Children and Youth with Special Health Needs (CYSHN)
Fatty Acid Oxidation (FAO) Disorders
What are fatty acid oxidation disorders?
A person who has a fatty acid oxidation disorder has trouble making energy from stored fat. The body breaks down food to make energy. Some of the energy is needed right away and some of it is saved as fat for later use. If a person goes for more than a few hours without eating, the body starts to use the stored fat to make energy. Enzymes (chemicals that do jobs in the body place) usually help to access the energy from fat. A person who has an FAO disorder is missing one or more of several enzymes, or the enzyme is not working as well as it should. Children with an FAO disorder cannot use the stored fat for energy. Each missing enzyme causes a different FAO disorder. Eating often and getting care right away for any illness can prevent most problems that FAO disorders cause.
What causes FAO disorders?
FAO disorders are inherited when both parents pass an abnormal FAO gene to their child. This means both parents are carriers of a particular FAO disorder. Carriers do not experience any health problems related to the FAO disorder. When two carriers of a particular FAO disorder have children together, there is a 1 in 4 (25%) chance for each baby to have the FAO disorder.
How are FAO disorders detected?
Newborn screening is done on tiny samples of blood taken from the infant's heel 24-48 hours after birth. After a positive newborn screen, testing at special labs must be done to know for sure if a baby has an FAO disorder
What problems can FAO disorders cause?
Each FAO disorder is different for every child. Untreated FAO disorders can cause vomiting, sleepiness, seizures, liver problems, and possibly coma or death. When a child with an FAO disorder gets a common illness, he or she is more likely to have serious problems than a child without an FAO disorder. It is very important to follow the doctor's instructions about caring for a child with a FAO disorder and go to the doctor right away for any illnesses.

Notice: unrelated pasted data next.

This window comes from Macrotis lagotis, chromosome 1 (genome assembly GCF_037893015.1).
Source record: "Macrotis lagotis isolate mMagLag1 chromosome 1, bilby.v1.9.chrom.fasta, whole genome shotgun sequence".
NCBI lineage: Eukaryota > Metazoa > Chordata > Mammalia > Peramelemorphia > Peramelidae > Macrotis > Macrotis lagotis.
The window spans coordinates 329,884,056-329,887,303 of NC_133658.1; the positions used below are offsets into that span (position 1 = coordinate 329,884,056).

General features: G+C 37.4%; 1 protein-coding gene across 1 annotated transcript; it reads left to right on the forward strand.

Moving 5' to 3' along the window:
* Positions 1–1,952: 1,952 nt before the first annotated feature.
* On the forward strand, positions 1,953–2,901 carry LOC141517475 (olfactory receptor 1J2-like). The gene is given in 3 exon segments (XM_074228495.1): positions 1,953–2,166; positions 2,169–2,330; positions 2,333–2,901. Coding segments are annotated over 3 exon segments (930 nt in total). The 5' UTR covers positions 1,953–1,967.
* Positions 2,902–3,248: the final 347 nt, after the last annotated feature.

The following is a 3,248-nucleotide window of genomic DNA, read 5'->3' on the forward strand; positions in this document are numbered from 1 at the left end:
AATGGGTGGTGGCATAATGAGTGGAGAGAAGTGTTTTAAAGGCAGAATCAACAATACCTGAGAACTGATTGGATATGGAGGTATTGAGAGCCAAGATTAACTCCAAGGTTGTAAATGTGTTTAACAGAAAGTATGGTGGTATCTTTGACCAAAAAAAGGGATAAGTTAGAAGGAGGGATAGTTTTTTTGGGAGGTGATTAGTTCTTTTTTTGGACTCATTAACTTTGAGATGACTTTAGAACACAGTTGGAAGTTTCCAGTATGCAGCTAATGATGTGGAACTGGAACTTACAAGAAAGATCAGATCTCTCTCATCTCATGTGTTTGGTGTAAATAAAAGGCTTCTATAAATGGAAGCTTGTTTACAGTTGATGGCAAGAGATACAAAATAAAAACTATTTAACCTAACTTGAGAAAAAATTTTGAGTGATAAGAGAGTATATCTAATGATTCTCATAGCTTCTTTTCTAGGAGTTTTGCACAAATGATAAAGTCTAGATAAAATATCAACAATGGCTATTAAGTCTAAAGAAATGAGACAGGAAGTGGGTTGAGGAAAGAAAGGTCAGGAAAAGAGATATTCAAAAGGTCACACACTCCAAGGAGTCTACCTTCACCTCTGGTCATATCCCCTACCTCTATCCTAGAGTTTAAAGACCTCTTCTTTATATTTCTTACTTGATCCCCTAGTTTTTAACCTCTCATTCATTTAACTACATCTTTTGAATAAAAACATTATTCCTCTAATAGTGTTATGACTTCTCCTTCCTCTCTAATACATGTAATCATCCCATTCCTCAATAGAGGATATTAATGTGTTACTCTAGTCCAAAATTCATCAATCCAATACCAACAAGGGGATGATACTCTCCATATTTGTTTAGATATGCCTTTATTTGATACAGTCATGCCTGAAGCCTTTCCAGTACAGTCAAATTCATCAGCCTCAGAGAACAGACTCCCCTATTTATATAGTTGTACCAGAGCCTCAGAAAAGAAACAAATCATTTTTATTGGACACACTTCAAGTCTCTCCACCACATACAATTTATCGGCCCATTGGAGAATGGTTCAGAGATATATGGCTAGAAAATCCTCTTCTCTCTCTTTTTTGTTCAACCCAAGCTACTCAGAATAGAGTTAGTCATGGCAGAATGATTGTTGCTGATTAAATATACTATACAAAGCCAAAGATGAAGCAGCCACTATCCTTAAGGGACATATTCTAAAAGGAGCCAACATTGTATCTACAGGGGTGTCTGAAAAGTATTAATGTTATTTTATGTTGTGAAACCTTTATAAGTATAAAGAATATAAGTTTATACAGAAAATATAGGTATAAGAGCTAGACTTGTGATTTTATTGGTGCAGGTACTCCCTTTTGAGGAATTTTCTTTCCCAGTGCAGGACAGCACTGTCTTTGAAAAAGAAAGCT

What is the treatment for FAO disorders?
FAO disorders can be treated. People with FAO disorders should eat frequent meals and try not to go for long periods without eating.Eating often gives the body a ready supply of energy. Sometimes medication may also be needed to help the body use energy. The treatment is life-long.
For children who have an FAO disorder:
- The child should have a primary care doctor, a pediatric metabolic specialist, and a dietician. These health professionals give the child good medical care and educate the family about the FAO disorder.
- Treatment for an FAO disorder is life long, and a child with an FAO disorder should see a doctor regularly.
What happens after diagnosis?
Nurses/staff from MDH work closely with families and your child's doctors to provide information about:
- Financial assistance for medical care
- Early childhood school programs
- Visits from public health nurses
- Your child's medical condition
- Parent support groups
- Special needs daycare
- And many other resources
Please call if you have any question about your child.
United Mitochondrial Disease Foundation:
(412) 793-8077 or (888) 317-8633
National Organization for Rare Diseases:
(203) 744-0100 or (800) 999-6673
Children and Youth with Special Health Needs:
(651) 201-3650 or (800) 728-5420
|Updated Wednesday, 25-Jul-2012 16:46:52 CDT|